WordPress lists blogs you might like based on posts and bloggers you’ve liked previously. Twitter suggests people you should follow based on who you already follow. Netflix suggests movies based on what you’ve liked, which is great, unless your kids use Netflix more than you do, because the chance that any adult home alone on a rainy day would chose to watch Caillou is none. Goodreads does the same. Pinterest emails you to tell you what’s popular right now. Amazon shows you what other people looked at when they looked at what you’re lookin at, just in case you’re missin out, plus related products. Facebook suggests everything and everyone all the time.
By far, I think Facebook’s suggestions are the funniest, because on Facebook, everything is data. Every word you type and everything you click leads to more suggestions.
You liked that one article on colic, so clearly you would like to read every article about babies, right?
Facebook wants to send you to the beds of hot singles in your area, and to college, and on a 6-day cruise, because you wrote somethin vague about lonely scholars on a schooner. Facebook doesn’t know you’re married, or that you have no interest in earning another teaching license, and that you’re terrified of sea monsters. It only knows the antidote for lonely scholars on schooners. When you really think about it, Facebook is actually trying to make you happy, like any clueless but well-meaning friend.
Speaking of, whether you have 150 friends or 15000 friends, Facebook insists you can never have enough friends, and furthermore, Facebook has a knack for suggesting the people you most want to avoid.
Just because you’re 40 years old doesn’t mean you won’t cave to peer pressure, either. “True and 12 other friends like Crochet.” DON’T YOU WANT TO LIKE IT, TOO?!?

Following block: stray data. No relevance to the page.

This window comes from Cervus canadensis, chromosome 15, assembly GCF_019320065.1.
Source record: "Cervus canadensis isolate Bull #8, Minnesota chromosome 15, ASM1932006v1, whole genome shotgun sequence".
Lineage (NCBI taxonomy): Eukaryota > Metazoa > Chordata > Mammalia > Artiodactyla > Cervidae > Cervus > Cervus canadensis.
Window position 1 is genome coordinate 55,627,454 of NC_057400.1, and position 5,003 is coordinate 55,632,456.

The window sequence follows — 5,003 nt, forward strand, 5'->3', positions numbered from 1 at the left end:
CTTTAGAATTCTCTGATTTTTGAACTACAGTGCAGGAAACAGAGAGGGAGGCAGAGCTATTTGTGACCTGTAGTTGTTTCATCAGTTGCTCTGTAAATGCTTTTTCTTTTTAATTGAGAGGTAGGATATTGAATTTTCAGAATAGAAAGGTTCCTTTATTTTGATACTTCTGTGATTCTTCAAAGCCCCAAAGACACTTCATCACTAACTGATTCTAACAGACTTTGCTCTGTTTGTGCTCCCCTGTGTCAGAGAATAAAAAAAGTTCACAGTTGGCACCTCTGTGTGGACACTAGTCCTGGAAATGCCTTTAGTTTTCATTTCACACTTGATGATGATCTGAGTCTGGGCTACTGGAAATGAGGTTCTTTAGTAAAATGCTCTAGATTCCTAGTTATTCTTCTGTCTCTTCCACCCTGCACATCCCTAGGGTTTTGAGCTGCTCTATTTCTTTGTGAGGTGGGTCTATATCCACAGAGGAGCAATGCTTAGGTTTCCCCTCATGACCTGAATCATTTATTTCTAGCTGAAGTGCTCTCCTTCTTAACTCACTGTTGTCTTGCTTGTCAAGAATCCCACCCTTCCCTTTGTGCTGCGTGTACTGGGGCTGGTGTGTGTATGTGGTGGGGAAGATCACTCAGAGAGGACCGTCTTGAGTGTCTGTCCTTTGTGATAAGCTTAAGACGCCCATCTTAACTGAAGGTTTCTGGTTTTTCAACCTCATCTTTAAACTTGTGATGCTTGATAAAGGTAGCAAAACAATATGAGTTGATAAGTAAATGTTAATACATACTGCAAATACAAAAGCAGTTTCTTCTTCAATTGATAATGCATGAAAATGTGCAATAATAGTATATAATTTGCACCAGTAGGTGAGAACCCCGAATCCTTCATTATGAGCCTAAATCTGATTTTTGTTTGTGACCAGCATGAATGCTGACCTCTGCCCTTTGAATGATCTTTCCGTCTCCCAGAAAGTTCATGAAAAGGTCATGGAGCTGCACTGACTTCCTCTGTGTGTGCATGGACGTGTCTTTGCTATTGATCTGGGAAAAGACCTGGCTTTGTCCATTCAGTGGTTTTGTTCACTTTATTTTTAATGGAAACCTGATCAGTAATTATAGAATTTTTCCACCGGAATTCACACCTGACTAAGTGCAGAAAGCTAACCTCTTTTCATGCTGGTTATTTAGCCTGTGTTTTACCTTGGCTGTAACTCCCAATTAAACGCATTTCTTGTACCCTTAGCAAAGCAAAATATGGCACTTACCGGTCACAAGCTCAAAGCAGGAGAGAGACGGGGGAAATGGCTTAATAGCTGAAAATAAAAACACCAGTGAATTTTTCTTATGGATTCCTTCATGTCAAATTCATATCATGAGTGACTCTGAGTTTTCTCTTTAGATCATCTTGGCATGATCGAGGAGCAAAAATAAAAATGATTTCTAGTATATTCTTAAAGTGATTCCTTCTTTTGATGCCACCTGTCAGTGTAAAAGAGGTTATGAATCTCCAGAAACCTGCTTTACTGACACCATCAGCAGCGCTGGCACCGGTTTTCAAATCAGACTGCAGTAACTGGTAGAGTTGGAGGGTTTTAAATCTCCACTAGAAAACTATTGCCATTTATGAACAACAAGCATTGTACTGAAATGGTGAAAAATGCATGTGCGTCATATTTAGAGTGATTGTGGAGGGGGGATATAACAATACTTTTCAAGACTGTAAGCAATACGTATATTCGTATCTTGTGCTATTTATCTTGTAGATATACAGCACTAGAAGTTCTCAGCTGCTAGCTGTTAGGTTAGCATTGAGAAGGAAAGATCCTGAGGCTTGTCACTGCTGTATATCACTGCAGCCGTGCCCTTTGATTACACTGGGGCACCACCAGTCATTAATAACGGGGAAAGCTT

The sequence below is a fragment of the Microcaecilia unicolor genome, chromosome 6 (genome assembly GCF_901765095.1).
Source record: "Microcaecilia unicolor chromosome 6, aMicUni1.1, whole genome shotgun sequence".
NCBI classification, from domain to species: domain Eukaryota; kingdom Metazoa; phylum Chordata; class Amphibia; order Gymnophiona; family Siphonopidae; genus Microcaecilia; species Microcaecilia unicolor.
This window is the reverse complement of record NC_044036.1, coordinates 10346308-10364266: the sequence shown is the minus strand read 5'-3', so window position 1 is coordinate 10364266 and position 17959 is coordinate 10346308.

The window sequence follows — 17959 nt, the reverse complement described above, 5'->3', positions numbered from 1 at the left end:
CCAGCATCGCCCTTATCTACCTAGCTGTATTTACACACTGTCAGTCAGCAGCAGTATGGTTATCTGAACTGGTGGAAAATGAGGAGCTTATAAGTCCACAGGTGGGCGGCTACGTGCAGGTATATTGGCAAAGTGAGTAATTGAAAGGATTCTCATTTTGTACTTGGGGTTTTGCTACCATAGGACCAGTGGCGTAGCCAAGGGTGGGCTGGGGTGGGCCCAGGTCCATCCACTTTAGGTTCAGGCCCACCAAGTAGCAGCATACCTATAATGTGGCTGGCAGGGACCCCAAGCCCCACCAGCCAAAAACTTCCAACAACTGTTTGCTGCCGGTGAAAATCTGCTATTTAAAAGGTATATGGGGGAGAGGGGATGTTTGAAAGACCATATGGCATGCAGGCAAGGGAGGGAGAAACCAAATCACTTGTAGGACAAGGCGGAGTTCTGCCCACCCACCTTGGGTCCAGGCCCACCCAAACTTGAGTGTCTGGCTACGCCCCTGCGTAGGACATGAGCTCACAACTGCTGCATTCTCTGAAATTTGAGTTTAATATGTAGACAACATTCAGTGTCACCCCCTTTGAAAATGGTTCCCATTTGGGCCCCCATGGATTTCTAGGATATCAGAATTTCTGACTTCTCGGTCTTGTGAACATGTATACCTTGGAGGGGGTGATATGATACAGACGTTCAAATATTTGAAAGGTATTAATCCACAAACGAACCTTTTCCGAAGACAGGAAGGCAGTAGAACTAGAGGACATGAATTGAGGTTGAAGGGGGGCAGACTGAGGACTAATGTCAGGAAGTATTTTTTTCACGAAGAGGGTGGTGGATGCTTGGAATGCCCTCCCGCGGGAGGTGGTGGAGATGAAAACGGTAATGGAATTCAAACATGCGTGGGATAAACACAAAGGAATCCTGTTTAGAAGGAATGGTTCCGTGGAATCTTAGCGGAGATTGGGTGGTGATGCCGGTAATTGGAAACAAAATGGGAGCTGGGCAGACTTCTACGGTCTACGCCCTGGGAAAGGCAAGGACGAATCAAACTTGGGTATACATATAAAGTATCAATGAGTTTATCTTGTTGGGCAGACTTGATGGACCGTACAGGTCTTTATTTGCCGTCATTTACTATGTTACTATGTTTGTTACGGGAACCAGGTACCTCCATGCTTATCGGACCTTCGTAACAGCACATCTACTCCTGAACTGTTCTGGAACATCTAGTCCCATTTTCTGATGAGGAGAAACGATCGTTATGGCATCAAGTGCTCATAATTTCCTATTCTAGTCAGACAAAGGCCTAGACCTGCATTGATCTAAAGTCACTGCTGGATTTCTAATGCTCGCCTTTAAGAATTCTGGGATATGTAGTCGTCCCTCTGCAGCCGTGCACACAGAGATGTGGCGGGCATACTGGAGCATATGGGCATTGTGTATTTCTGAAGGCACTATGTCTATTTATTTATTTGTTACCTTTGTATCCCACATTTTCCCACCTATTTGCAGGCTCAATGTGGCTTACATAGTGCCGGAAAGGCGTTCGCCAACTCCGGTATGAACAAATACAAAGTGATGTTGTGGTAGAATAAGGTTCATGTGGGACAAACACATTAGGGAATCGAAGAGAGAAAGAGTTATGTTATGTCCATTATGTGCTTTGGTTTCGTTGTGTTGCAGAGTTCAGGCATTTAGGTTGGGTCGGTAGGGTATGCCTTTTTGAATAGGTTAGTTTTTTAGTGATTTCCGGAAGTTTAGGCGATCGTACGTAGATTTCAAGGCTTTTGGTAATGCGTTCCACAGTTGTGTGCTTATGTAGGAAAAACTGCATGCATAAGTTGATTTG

“Beefy and Orb are reading Hell House,” DON’T YOU WANT TO READ IT, TOO?!?
So then you just know Pride and Prejudice is bein suggested to Beefy and Orb, and that all of your friends are probably bein told what you like, and they’re makin the same scrunched-up face you make each time it’s suggested you might like somethin you’re absolutely certain you will never like.
Somehow, my media knows I’m a mom. From my own marketing research, as a target, of course, I’ve concluded that all moms love Jesus, recipes that involve cutting foods into adorable shapes, darling diaper covers, and helpful parenting tips & tricks. Strangely, the moms I know are more into constant prayer to any deity who will listen, getting their kids to eat the food, despite it being shaped as said deity shaped it, crock pot meals, free anything, diapers that don’t leak, and helpful relatives who will take the children away…
Also, my name is Joey, so when I’m not being asked to pin Ten Easy Projects I Can Do While Nursing Hands-Free, my accounts are chockablock full of ads about erectile dysfunction meds and cute chicks who can’t wait to hook up with me.
The coupons dispensed after my grocery purchase tell the story of a woman who buys a lot of dairy products. That’s good marketing.
When I try to order a lipstick that’s no longer available, I like being offered similar choices. That’s good marketing.
When I’m buying a vacuum cleaner and they think I might also like a leather chair, that’s bad marketing.
I’ve accepted that I like a lot of things, and I’m open to a few suggestions, but people are better than bots. Sometimes I even do this old school thing where I say to my friends, “Lemme know if you like it!”
I have eyes and ears which are pretty good sources for what I might like to read, watch, cook, or purchase. Which is why, after not finding Gone Girl in the library the last four times we went, I went to Barnes & Noble to buy it. Imagine my surprise when the receipt included books I might like to read, based on the book I had just purchased.
It’s everywhere now.
May I recommend laughter?